There’s an interesting collection of tasks that have been turned into games over at IDEO’s blog. Apparently the trend towards playing games has grown so much that people now spend more time playing social games, like Zynga’s Farmville, than emailing. I wonder if the study that produced that result looked at players of MMORPGs-who probably spend more time in those virtual worlds than any other non-work activity.

(I’m wondering now why there isn’t a full-on MMORPG that is both cooperatively owned and dedicated to supporting a charity. Companies like Sony make a killing off of games like this – why don’t players get together and make their own games? It could work like a credit union where revenue is reinvested for the sake of the clients. On top of that, there could be this charity component that would add value to the game itself. I can easily imagine a sword and sorcery MMORPG with a tellurian basis [with druids, dryads, elementals, a magic system based on the elements, etc.] that donates to environmental causes, or even just carbon offsets. I know this runs into the same problem I touched on below – it attacks the symptoms, not the disease – but at least this captures some “wasted” energy, and directly from the people who are contributing to the problem [in the case of carbon offsets].

I see that there have been some attempts to fuse online role-playing games with charitable causes, but nothing in a consistent, sustained manner.)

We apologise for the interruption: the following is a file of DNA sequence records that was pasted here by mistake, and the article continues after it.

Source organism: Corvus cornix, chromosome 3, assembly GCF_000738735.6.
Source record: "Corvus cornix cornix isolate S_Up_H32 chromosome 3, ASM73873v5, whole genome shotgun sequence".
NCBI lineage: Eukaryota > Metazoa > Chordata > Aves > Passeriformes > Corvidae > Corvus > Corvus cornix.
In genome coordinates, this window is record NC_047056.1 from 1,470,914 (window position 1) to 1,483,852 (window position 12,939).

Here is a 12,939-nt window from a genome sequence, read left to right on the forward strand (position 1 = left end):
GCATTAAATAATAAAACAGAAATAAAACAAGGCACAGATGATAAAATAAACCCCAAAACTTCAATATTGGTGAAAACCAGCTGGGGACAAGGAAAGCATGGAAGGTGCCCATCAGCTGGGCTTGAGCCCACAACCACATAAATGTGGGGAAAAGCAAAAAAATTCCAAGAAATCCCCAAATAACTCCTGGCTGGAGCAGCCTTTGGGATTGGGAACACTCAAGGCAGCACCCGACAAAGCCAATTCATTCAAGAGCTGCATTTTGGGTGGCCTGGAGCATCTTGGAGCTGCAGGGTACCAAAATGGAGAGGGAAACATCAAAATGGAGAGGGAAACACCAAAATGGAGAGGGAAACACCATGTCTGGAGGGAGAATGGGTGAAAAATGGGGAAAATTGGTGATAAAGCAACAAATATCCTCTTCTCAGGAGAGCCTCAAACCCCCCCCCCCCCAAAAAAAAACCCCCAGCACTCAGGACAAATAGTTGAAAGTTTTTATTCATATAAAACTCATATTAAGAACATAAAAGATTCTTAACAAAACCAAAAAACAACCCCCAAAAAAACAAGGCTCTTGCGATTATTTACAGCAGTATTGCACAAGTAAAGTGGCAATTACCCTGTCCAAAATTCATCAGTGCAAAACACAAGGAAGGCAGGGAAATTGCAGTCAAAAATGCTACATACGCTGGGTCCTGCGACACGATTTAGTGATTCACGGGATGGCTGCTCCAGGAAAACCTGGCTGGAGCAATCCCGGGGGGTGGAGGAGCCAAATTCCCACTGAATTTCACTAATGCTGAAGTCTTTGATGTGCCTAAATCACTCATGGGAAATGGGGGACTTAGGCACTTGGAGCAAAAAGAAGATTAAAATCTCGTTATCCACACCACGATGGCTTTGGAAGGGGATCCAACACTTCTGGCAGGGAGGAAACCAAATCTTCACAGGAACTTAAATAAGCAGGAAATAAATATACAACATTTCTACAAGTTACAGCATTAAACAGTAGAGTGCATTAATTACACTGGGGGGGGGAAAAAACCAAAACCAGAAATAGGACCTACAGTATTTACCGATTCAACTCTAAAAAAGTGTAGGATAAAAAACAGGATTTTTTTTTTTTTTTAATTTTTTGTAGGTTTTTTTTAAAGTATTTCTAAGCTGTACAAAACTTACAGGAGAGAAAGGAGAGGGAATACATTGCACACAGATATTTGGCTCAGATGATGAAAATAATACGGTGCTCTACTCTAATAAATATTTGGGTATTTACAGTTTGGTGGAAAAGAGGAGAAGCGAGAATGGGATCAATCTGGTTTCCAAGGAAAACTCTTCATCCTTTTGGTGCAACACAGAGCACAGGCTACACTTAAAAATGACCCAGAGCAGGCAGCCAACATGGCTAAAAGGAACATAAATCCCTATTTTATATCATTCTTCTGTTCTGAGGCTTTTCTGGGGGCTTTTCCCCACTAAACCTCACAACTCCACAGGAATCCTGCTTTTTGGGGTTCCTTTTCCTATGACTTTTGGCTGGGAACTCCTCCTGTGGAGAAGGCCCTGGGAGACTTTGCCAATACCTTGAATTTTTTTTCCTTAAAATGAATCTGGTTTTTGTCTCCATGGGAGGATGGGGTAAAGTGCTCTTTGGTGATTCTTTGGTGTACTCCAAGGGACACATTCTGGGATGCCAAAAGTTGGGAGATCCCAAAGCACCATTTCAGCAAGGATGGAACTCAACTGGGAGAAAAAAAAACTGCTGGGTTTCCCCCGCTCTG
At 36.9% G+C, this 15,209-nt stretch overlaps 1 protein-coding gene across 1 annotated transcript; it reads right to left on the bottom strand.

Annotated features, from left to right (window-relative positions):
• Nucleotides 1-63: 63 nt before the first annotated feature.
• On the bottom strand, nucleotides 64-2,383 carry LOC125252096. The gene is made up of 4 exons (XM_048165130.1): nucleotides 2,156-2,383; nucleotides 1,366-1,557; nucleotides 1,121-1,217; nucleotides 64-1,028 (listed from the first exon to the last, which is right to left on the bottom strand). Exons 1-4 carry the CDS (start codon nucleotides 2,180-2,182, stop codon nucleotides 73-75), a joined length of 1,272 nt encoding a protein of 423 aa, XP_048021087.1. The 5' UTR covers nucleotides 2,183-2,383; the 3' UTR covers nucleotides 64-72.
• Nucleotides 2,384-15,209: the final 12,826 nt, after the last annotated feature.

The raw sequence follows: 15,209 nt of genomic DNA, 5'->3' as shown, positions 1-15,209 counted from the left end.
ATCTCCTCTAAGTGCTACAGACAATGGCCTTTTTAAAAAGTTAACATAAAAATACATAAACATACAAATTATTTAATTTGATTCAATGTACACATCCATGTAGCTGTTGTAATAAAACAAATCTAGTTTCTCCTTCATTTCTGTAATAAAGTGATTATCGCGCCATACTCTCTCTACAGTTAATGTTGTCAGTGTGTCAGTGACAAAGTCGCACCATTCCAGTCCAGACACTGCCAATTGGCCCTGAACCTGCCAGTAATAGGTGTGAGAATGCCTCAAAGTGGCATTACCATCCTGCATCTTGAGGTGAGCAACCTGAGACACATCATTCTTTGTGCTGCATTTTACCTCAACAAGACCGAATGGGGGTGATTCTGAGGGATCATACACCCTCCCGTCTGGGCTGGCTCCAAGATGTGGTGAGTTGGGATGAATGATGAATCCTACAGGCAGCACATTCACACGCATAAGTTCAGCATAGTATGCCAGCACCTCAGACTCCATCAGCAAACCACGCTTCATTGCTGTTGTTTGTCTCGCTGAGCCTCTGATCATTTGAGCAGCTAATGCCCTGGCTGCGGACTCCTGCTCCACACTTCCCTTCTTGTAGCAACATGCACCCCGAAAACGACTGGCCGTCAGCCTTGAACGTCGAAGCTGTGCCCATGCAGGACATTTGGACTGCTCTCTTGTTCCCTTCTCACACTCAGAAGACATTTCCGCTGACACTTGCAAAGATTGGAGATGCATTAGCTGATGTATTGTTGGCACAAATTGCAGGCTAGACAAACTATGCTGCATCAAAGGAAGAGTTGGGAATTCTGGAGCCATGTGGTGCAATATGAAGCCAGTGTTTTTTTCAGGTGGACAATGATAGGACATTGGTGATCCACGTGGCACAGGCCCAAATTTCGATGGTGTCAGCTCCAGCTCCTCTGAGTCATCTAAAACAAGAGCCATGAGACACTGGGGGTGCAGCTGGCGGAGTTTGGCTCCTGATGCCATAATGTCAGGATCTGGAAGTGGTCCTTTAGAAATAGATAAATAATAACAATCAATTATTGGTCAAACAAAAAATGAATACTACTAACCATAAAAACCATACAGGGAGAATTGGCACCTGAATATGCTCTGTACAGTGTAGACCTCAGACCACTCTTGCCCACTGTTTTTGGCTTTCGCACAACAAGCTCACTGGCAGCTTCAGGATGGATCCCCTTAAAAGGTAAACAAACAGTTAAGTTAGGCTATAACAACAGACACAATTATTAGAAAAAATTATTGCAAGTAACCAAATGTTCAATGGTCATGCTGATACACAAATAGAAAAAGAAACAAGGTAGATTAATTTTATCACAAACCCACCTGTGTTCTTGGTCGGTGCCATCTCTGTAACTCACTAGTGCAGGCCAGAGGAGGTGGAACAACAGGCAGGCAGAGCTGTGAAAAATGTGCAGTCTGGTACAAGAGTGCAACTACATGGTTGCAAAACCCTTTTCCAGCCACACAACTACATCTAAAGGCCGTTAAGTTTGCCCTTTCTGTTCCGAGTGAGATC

Over at openIDEO, a large number of the concepts submitted rely on gamifying processes to attract people who ordinarily wouldn’t participate. I find it inspiring that we can use this bit of social engineering to influence people’s behavior, but it is also depressing. The flip side of this is that people don’t care about things like bone marrow donation or recycling until they are given some cheap token/reward structure. I understand that adding a bit of fun to a process that seems like a chore can make it more enjoyable and compelling, but it’s sad that people aren’t motivated by the intrinsic value of activities. It’s especially dispiriting when we have to invent games to counteract what others are doing. The Terracycle program that enlists kids to collect “trash” that they upcycle is a good example. How do they items they “find” become trash in the first place? There’s a failure of the system in there somewhere. What Terracycle is doing is great, but it combats the symptoms without getting at the root causes.